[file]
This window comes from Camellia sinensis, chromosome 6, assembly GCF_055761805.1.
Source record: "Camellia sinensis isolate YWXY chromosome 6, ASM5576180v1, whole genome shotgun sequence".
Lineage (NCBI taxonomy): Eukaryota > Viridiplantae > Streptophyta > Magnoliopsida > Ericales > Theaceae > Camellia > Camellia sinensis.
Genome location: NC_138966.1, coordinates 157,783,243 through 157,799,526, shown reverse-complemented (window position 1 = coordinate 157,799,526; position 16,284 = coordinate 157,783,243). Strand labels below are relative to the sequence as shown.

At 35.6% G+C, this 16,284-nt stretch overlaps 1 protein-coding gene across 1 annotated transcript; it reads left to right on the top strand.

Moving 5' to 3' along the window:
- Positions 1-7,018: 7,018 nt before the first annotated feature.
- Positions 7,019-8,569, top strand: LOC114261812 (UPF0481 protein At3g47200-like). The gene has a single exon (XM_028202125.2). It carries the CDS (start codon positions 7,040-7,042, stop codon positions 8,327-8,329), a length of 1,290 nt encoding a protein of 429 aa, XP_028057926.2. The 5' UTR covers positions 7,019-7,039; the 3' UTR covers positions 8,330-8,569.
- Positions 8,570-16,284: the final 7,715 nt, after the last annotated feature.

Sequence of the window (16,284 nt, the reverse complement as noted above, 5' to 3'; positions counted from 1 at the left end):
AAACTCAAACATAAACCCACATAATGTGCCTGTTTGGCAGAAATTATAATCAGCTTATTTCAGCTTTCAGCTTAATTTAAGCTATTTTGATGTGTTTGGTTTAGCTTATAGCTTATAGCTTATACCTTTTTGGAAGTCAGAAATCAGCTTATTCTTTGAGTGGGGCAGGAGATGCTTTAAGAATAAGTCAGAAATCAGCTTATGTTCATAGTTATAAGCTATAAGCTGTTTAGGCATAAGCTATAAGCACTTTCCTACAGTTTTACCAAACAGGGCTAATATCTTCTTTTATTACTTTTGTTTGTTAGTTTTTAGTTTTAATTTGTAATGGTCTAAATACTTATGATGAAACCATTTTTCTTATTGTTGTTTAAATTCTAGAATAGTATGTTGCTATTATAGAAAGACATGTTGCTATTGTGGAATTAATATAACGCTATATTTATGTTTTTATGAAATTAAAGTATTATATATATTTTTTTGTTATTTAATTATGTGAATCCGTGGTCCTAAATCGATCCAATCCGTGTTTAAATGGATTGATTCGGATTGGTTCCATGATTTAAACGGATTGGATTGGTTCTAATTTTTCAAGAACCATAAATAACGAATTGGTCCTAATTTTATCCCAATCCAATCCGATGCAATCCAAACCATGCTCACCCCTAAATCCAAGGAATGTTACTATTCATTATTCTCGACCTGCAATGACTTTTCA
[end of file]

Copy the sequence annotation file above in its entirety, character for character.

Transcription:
This window comes from Camellia sinensis, chromosome 6, assembly GCF_055761805.1.
Source record: "Camellia sinensis isolate YWXY chromosome 6, ASM5576180v1, whole genome shotgun sequence".
Lineage (NCBI taxonomy): Eukaryota > Viridiplantae > Streptophyta > Magnoliopsida > Ericales > Theaceae > Camellia > Camellia sinensis.
Genome location: NC_138966.1, coordinates 157,783,243 through 157,799,526, shown reverse-complemented (window position 1 = coordinate 157,799,526; position 16,284 = coordinate 157,783,243). Strand labels below are relative to the sequence as shown.

At 35.6% G+C, this 16,284-nt stretch overlaps 1 protein-coding gene across 1 annotated transcript; it reads left to right on the top strand.

Moving 5' to 3' along the window:
- Positions 1-7,018: 7,018 nt before the first annotated feature.
- Positions 7,019-8,569, top strand: LOC114261812 (UPF0481 protein At3g47200-like). The gene has a single exon (XM_028202125.2). It carries the CDS (start codon positions 7,040-7,042, stop codon positions 8,327-8,329), a length of 1,290 nt encoding a protein of 429 aa, XP_028057926.2. The 5' UTR covers positions 7,019-7,039; the 3' UTR covers positions 8,330-8,569.
- Positions 8,570-16,284: the final 7,715 nt, after the last annotated feature.

Sequence of the window (16,284 nt, the reverse complement as noted above, 5' to 3'; positions counted from 1 at the left end):
AAACTCAAACATAAACCCACATAATGTGCCTGTTTGGCAGAAATTATAATCAGCTTATTTCAGCTTTCAGCTTAATTTAAGCTATTTTGATGTGTTTGGTTTAGCTTATAGCTTATAGCTTATACCTTTTTGGAAGTCAGAAATCAGCTTATTCTTTGAGTGGGGCAGGAGATGCTTTAAGAATAAGTCAGAAATCAGCTTATGTTCATAGTTATAAGCTATAAGCTGTTTAGGCATAAGCTATAAGCACTTTCCTACAGTTTTACCAAACAGGGCTAATATCTTCTTTTATTACTTTTGTTTGTTAGTTTTTAGTTTTAATTTGTAATGGTCTAAATACTTATGATGAAACCATTTTTCTTATTGTTGTTTAAATTCTAGAATAGTATGTTGCTATTATAGAAAGACATGTTGCTATTGTGGAATTAATATAACGCTATATTTATGTTTTTATGAAATTAAAGTATTATATATATTTTTTTGTTATTTAATTATGTGAATCCGTGGTCCTAAATCGATCCAATCCGTGTTTAAATGGATTGATTCGGATTGGTTCCATGATTTAAACGGATTGGATTGGTTCTAATTTTTCAAGAACCATAAATAACGAATTGGTCCTAATTTTATCCCAATCCAATCCGATGCAATCCAAACCATGCTCACCCCTAAATCCAAGGAATGTTACTATTCATTATTCTCGACCTGCAATGACTTTTCA